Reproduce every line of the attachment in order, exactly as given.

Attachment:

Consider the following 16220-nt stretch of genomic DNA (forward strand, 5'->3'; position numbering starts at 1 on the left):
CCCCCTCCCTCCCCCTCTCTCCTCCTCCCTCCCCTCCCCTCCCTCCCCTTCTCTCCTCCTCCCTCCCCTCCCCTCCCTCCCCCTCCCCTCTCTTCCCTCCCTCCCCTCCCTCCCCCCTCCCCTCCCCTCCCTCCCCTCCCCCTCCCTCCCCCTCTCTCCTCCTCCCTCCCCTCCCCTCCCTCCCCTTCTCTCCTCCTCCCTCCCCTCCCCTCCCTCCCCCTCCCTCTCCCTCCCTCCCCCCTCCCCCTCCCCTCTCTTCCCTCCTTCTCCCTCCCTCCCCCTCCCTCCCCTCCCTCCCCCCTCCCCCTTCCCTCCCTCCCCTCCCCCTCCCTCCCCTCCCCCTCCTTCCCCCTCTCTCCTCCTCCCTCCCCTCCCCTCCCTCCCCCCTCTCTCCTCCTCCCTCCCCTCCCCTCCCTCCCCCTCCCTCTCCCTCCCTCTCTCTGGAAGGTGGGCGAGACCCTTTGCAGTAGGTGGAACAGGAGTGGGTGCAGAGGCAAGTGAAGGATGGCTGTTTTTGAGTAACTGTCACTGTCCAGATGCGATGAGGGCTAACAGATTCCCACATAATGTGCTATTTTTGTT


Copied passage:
Consider the following 16220-nt stretch of genomic DNA (forward strand, 5'->3'; position numbering starts at 1 on the left):
CCCCCTCCCTCCCCCTCTCTCCTCCTCCCTCCCCTCCCCTCCCTCCCCTTCTCTCCTCCTCCCTCCCCTCCCCTCCCTCCCCCTCCCCTCTCTTCCCTCCCTCCCCTCCCTCCCCCCTCCCCTCCCCTCCCTCCCCTCCCCCTCCCTCCCCCTCTCTCCTCCTCCCTCCCCTCCCCTCCCTCCCCTTCTCTCCTCCTCCCTCCCCTCCCCTCCCTCCCCCTCCCTCTCCCTCCCTCCCCCCTCCCCCTCCCCTCTCTTCCCTCCTTCTCCCTCCCTCCCCCTCCCTCCCCTCCCTCCCCCCTCCCCCTTCCCTCCCTCCCCTCCCCCTCCCTCCCCTCCCCCTCCTTCCCCCTCTCTCCTCCTCCCTCCCCTCCCCTCCCTCCCCCCTCTCTCCTCCTCCCTCCCCTCCCCTCCCTCCCCCTCCCTCTCCCTCCCTCTCTCTGGAAGGTGGGCGAGACCCTTTGCAGTAGGTGGAACAGGAGTGGGTGCAGAGGCAAGTGAAGGATGGCTGTTTTTGAGTAACTGTCACTGTCCAGATGCGATGAGGGCTAACAGATTCCCACATAATGTGCTATTTTTGTT